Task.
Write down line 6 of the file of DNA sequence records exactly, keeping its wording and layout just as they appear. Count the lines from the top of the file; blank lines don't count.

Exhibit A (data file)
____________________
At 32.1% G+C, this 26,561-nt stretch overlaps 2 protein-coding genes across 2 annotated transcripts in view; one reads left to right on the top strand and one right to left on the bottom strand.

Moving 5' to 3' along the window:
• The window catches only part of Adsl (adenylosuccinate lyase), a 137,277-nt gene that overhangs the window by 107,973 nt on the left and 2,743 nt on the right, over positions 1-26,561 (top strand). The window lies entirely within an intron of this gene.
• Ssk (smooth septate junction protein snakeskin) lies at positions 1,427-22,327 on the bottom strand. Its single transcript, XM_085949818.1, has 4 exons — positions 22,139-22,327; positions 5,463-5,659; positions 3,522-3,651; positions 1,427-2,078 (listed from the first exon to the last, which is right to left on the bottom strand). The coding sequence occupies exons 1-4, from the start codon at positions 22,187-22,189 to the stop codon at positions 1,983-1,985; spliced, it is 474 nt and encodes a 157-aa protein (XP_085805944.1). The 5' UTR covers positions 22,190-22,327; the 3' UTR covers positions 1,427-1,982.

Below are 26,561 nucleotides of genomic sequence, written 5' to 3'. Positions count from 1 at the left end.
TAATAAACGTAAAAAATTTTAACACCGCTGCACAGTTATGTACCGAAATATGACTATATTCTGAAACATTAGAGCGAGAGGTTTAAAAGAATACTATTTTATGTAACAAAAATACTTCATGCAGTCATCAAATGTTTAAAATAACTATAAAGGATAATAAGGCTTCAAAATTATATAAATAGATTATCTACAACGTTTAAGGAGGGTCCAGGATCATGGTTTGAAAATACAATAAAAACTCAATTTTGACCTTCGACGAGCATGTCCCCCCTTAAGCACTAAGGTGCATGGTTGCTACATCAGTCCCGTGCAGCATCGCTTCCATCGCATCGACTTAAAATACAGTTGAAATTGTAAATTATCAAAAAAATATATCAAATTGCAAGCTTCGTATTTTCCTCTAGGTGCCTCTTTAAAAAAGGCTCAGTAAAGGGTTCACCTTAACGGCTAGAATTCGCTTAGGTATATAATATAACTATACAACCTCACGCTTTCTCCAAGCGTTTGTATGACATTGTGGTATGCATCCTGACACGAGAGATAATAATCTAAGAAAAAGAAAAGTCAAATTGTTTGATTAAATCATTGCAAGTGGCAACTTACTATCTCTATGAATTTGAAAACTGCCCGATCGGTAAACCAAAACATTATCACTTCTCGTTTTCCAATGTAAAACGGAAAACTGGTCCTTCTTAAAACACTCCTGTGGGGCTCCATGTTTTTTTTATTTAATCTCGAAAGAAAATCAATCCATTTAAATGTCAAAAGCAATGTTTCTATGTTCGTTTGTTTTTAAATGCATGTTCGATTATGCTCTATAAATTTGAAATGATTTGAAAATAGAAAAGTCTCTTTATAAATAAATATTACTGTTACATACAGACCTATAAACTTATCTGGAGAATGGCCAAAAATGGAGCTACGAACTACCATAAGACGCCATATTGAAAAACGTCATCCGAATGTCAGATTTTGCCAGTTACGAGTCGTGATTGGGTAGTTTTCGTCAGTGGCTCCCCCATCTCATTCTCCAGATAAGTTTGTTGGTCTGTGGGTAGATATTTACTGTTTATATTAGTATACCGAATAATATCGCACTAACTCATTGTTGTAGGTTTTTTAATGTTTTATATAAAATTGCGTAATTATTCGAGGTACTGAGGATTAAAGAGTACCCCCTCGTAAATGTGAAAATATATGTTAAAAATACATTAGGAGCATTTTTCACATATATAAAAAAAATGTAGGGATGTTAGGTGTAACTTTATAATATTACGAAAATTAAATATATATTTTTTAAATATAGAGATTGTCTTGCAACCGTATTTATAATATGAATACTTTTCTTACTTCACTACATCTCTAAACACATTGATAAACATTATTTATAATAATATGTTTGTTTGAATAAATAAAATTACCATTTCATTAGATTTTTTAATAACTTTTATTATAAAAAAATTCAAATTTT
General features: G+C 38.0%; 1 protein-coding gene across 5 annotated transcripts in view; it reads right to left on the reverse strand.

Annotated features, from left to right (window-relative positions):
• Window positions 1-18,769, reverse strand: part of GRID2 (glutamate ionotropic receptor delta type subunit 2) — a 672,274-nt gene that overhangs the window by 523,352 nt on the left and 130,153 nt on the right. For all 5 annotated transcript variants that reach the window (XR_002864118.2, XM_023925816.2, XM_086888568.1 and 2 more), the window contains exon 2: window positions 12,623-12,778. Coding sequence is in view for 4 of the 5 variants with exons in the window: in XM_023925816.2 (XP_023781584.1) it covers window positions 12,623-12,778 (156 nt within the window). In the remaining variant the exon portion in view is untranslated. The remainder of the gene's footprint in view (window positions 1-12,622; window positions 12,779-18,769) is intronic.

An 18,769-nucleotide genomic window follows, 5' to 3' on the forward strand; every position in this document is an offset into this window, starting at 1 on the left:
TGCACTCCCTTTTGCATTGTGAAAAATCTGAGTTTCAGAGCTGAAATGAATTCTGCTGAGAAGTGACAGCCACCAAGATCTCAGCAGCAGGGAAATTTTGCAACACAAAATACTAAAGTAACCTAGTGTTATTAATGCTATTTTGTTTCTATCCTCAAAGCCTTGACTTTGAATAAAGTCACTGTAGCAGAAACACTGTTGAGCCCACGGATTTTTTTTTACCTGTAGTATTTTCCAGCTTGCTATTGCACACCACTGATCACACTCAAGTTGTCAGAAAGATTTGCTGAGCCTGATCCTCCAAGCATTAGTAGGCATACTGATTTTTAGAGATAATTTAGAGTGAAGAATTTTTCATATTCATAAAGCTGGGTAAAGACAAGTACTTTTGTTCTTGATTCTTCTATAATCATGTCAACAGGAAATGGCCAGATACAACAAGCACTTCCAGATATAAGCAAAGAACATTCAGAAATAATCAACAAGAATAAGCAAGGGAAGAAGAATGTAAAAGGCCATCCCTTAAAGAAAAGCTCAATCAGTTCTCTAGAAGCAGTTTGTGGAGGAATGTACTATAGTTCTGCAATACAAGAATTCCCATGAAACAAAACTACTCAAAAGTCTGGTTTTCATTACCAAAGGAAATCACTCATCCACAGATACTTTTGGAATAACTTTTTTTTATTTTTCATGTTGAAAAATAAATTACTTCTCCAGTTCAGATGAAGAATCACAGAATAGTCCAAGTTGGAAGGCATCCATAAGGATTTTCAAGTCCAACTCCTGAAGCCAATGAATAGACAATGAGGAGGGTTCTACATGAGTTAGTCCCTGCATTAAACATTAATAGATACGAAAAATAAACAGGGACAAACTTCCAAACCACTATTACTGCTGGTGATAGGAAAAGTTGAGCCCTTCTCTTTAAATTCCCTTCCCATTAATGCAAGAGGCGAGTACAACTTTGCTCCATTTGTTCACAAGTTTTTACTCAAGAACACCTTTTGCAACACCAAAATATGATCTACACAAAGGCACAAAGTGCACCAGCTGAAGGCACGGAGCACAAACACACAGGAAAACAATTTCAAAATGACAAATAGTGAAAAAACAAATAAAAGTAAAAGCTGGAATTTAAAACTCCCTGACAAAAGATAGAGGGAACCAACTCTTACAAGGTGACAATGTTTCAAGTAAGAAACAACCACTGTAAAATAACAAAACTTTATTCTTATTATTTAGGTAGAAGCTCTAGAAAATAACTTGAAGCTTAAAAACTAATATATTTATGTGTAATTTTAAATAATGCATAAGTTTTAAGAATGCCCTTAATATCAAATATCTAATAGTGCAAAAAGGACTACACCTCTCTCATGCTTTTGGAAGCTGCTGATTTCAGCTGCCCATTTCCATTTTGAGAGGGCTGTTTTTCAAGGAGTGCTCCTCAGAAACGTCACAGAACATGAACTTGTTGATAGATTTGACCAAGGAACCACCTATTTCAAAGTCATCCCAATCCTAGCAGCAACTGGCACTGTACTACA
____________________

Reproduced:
TAATAAACGTAAAAAATTTTAACACCGCTGCACAGTTATGTACCGAAATATGACTATATTCTGAAACATTAGAGCGAGAGGTTTAAAAGAATACTATTTTATGTAACAAAAATACTTCATGCAGTCATCAAATGTTTAAAATAACTATAAAGGATAATAAGGCTTCAAAATTATATAAATAGATTATCTACAACGTTTAAGGAGGGTCCAGGATCATGGTTTGAAAATACAATAAAAACTCAATTTTGACCTTCGACGAGCATGTCCCCCCTTAAGCACTAAGGTGCATGGTTGCTACATCAGTCCCGTGCAGCATCGCTTCCATCGCATCGACTTAAAATACAGTTGAAATTGTAAATTATCAAAAAAATATATCAAATTGCAAGCTTCGTATTTTCCTCTAGGTGCCTCTTTAAAAAAGGCTCAGTAAAGGGTTCACCTTAACGGCTAGAATTCGCTTAGGTATATAATATAACTATACAACCTCACGCTTTCTCCAAGCGTTTGTATGACATTGTGGTATGCATCCTGACACGAGAGATAATAATCTAAGAAAAAGAAAAGTCAAATTGTTTGATTAAATCATTGCAAGTGGCAACTTACTATCTCTATGAATTTGAAAACTGCCCGATCGGTAAACCAAAACATTATCACTTCTCGTTTTCCAATGTAAAACGGAAAACTGGTCCTTCTTAAAACACTCCTGTGGGGCTCCATGTTTTTTTTATTTAATCTCGAAAGAAAATCAATCCATTTAAATGTCAAAAGCAATGTTTCTATGTTCGTTTGTTTTTAAATGCATGTTCGATTATGCTCTATAAATTTGAAATGATTTGAAAATAGAAAAGTCTCTTTATAAATAAATATTACTGTTACATACAGACCTATAAACTTATCTGGAGAATGGCCAAAAATGGAGCTACGAACTACCATAAGACGCCATATTGAAAAACGTCATCCGAATGTCAGATTTTGCCAGTTACGAGTCGTGATTGGGTAGTTTTCGTCAGTGGCTCCCCCATCTCATTCTCCAGATAAGTTTGTTGGTCTGTGGGTAGATATTTACTGTTTATATTAGTATACCGAATAATATCGCACTAACTCATTGTTGTAGGTTTTTTAATGTTTTATATAAAATTGCGTAATTATTCGAGGTACTGAGGATTAAAGAGTACCCCCTCGTAAATGTGAAAATATATGTTAAAAATACATTAGGAGCATTTTTCACATATATAAAAAAAATGTAGGGATGTTAGGTGTAACTTTATAATATTACGAAAATTAAATATATATTTTTTAAATATAGAGATTGTCTTGCAACCGTATTTATAATATGAATACTTTTCTTACTTCACTACATCTCTAAACACATTGATAAACATTATTTATAATAATATGTTTGTTTGAATAAATAAAATTACCATTTCATTAGATTTTTTAATAACTTTTATTATAAAAAAATTCAAATTTT